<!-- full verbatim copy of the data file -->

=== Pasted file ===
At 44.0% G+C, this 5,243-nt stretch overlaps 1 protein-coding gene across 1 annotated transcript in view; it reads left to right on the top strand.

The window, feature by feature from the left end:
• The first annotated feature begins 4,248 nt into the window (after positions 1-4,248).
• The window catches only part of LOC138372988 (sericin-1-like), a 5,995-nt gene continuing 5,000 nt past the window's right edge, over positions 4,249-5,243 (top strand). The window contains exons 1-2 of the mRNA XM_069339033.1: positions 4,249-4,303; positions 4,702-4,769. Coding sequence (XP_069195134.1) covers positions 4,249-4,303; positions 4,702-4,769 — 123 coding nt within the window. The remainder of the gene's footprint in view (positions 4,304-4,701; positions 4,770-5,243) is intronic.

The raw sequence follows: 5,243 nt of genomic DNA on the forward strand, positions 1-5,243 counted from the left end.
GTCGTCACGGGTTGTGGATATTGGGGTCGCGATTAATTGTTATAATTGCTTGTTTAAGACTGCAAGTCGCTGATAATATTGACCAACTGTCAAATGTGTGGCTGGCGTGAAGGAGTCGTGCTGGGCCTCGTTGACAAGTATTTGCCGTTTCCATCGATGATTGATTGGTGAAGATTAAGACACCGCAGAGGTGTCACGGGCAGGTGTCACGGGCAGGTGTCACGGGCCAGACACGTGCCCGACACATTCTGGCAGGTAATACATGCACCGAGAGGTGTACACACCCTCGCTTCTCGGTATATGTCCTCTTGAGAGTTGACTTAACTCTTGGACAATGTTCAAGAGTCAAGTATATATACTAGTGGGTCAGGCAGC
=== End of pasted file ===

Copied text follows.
At 44.0% G+C, this 5,243-nt stretch overlaps 1 protein-coding gene across 1 annotated transcript in view; it reads left to right on the top strand.

The window, feature by feature from the left end:
• The first annotated feature begins 4,248 nt into the window (after positions 1-4,248).
• The window catches only part of LOC138372988 (sericin-1-like), a 5,995-nt gene continuing 5,000 nt past the window's right edge, over positions 4,249-5,243 (top strand). The window contains exons 1-2 of the mRNA XM_069339033.1: positions 4,249-4,303; positions 4,702-4,769. Coding sequence (XP_069195134.1) covers positions 4,249-4,303; positions 4,702-4,769 — 123 coding nt within the window. The remainder of the gene's footprint in view (positions 4,304-4,701; positions 4,770-5,243) is intronic.

The raw sequence follows: 5,243 nt of genomic DNA on the forward strand, positions 1-5,243 counted from the left end.
GTCGTCACGGGTTGTGGATATTGGGGTCGCGATTAATTGTTATAATTGCTTGTTTAAGACTGCAAGTCGCTGATAATATTGACCAACTGTCAAATGTGTGGCTGGCGTGAAGGAGTCGTGCTGGGCCTCGTTGACAAGTATTTGCCGTTTCCATCGATGATTGATTGGTGAAGATTAAGACACCGCAGAGGTGTCACGGGCAGGTGTCACGGGCAGGTGTCACGGGCCAGACACGTGCCCGACACATTCTGGCAGGTAATACATGCACCGAGAGGTGTACACACCCTCGCTTCTCGGTATATGTCCTCTTGAGAGTTGACTTAACTCTTGGACAATGTTCAAGAGTCAAGTATATATACTAGTGGGTCAGGCAGC